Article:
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H equals not A
not B, or not A B,
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or A B. This notation is called
the sum of products notation.
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Any sum of products can be
converted into a simple gate
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representation of the function
using only inverters, AND,
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and OR gates by having one large
OR gate that receives as input
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one AND gate per product term.
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Inverters are used as
needed to complement
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the inputs to the AND gates.
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One thing that's
interesting to note
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about this combination
of gates is
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that it can easily be
converted into a circuit that
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consists purely of NAND gates.
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The way to do this is
to realize that if you
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take the output of a
gate and invert it twice,
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you've produced the
original output.
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This means that we can add
two inverters between each AND
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output and OR input.
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We can draw these
inverters as bubbles,
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which represent
inversion, where we place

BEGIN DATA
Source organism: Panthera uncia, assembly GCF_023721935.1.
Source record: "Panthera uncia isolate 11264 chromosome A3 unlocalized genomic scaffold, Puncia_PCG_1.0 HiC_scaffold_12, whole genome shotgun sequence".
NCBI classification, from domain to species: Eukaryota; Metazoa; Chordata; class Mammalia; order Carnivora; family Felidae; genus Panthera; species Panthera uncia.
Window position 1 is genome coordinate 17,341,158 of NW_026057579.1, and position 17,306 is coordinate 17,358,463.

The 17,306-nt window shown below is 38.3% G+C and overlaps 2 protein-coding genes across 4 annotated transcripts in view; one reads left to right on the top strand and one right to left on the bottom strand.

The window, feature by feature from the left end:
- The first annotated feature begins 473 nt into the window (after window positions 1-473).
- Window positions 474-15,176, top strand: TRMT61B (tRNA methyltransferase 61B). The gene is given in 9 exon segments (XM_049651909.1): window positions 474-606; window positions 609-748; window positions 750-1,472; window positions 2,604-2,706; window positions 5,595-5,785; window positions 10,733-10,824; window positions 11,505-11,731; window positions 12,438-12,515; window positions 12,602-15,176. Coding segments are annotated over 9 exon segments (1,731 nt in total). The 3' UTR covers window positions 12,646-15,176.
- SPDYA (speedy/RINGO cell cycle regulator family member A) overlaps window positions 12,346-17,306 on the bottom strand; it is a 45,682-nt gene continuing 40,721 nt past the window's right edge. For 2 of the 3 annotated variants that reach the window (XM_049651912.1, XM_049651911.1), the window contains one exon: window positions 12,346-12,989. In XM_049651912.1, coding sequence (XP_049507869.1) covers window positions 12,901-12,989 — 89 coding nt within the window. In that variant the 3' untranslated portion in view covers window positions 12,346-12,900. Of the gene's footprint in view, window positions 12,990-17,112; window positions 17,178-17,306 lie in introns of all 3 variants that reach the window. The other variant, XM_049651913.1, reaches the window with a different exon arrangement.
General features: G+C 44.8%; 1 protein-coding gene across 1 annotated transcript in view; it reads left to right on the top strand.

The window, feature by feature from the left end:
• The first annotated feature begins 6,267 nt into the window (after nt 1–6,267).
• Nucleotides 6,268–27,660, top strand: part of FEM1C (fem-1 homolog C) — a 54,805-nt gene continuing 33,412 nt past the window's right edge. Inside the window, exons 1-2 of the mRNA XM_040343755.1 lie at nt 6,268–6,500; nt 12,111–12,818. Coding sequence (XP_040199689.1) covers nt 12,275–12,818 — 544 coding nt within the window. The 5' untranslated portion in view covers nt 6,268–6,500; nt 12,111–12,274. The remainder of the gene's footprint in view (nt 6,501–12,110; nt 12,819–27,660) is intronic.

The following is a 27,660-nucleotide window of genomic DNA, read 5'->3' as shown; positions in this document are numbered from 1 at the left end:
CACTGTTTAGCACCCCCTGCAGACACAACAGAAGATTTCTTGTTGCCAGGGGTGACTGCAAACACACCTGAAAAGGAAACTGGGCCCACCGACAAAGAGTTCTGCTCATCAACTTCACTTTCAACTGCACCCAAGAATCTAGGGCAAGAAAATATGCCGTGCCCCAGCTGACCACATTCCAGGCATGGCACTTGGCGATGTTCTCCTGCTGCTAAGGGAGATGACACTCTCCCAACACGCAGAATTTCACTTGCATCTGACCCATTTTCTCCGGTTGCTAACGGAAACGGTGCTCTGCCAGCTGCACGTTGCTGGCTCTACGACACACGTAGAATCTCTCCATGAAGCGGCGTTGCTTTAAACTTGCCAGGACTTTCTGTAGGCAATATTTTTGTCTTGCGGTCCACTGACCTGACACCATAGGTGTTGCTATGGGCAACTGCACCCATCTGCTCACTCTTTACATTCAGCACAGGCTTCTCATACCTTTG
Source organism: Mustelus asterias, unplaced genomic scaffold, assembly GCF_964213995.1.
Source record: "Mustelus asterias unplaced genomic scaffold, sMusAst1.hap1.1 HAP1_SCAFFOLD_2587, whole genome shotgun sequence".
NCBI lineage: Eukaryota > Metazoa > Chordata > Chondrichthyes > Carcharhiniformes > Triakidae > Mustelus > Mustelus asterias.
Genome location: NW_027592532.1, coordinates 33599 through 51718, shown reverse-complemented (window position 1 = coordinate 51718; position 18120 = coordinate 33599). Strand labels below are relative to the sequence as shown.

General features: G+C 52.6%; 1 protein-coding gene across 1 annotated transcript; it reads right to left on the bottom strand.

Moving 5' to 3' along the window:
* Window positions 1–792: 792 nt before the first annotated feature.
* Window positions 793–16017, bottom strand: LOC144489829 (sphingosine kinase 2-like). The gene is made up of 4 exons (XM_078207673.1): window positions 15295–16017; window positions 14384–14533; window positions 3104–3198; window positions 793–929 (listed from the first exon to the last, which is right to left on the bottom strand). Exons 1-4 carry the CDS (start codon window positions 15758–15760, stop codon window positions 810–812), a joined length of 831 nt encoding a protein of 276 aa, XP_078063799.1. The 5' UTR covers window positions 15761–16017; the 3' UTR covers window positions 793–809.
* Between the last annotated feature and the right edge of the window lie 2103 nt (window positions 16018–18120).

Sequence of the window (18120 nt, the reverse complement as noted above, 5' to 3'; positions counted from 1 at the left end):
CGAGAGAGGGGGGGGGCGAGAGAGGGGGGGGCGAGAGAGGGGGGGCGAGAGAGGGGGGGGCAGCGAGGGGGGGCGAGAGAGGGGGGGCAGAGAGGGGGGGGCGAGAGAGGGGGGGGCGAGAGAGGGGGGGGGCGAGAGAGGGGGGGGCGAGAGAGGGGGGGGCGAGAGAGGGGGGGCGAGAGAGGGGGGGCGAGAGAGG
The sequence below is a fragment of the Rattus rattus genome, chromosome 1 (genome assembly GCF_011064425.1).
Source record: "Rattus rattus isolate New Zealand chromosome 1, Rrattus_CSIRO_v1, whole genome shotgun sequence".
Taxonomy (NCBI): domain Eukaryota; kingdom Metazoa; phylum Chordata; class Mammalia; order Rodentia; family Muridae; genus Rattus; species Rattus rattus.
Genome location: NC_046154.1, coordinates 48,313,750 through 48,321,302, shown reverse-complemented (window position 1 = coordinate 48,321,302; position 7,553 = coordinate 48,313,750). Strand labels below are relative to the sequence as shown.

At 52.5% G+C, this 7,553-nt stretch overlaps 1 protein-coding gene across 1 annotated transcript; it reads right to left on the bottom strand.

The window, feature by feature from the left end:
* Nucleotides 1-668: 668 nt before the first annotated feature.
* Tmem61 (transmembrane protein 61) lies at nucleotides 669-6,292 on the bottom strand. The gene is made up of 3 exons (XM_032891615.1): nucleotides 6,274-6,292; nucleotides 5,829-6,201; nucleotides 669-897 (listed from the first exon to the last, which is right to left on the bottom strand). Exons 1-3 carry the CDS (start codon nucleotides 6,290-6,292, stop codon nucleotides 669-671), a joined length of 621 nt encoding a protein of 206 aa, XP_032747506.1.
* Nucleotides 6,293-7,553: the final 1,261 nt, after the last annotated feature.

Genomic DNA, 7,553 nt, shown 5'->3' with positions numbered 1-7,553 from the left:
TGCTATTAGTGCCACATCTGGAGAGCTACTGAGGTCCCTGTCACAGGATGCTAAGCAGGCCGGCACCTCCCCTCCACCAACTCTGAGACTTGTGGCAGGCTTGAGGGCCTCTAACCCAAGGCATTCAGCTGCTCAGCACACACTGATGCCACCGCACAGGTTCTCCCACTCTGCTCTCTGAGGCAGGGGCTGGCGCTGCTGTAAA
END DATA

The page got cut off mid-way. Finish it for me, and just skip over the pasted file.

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one bubble on the
output of the AND gate
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and the other bubble at
the input to the OR gate.
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We know that an AND gate
followed by an inversion
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is simply a NAND gate.
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We also know that an inverter
is equivalent to a NAND gate
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with both of its
inputs tied together.
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In addition, using
De Morgan's law,
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we know that not A or not B is
equivalent to not of A and B.
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This means that the bubbles
followed by the OR gate
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can also be replaced
with a NAND gate,
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thus arriving at our
equivalent circuit
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representation consisting
purely of NAND gates.
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The advantage of using NAND
gates to implement the circuit
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is that NAND gates
are inverting logic,
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where each gate can be
implemented as a single CMOS
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gate.
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All functions can be expressed
as a combination of NAND gates.
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So a NAND gate is
considered a universal gate.
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NOR gates are also
universal and can be
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used to express any function.
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Furthermore, any
circuit that can
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be used to implement
any other function
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is also considered universal.
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To determine if a
gate G is universal,
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one needs to check if one can
convert G into either a NAND
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or NOR gate by simply using
one or more copies of G
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together with low and
high constant inputs.